Tom Jones - Surrounded By Time review: a weird, wonderful surprise

David Smyth
·1-min read
<p></p> (Rick Guest)
(Rick Guest)

Tom Jones has been leading a bit of a double life this past decade. The Vegas years haven’t been forgotten and he’s still Mr Light Entertainment, permatanned and impeccably groomed as a long-term judge on TV talent show The Voice. In promoting this new album he’s been a reliable producer of showbiz anecdotes, telling tales of chats with Prince Philip, farting on live television and the value of Viagra at 80.

Which makes it all the more unusual that the music he’s plugging is his weirdest in years. Since 2010 he’s been working with producer Ethan Johns – best known for his work with Kings of Leon and Paolo Nutini – and released three albums in the vein of late period Johnny Cash and Neil Diamond, tackling old cover versions with a minimal backdrop that allowed the gravitas of a mighty voice to be fully admired.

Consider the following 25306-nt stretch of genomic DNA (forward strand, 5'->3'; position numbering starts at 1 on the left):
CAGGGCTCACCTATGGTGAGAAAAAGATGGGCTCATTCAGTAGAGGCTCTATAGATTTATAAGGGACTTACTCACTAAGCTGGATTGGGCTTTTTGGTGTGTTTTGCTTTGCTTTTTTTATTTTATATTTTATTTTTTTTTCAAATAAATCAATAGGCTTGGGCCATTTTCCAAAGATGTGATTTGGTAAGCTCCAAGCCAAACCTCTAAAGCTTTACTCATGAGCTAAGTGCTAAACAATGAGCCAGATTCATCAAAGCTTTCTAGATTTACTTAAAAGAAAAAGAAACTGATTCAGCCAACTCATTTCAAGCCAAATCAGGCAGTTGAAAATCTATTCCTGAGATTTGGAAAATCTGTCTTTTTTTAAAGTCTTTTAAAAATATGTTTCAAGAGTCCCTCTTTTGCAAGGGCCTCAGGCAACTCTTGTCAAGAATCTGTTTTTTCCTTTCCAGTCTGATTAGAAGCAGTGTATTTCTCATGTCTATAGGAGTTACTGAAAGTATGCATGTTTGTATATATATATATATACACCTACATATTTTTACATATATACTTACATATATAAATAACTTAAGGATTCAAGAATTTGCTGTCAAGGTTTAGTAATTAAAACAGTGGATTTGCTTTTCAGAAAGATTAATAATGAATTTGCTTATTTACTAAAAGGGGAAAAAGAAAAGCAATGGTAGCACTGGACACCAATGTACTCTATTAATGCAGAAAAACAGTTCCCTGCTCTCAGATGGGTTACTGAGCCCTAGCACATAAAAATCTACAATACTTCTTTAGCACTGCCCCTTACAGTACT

This fourth one, Surrounded by Time, is still covers, but the music has shifted from being largely acoustic to veering all over the place. The gospel opener, I Won’t Crumble With You If You Fall, is backed by little more than the drone of a bowed bass. No Hole in my Head, by Malvina Reynolds, is fantastic fun with its pounding beat and electric sitar. Lazarus Man, originally by Terry Callier, is over nine minutes of looped synthesizer, loose-limbed electric guitar and Jones hollering, while on the funky Talking Reality Television Blues, he almost raps.

It’s heady stuff, even more surprising if you’ve only heard him on ITV lately. What a wonderful surprise.


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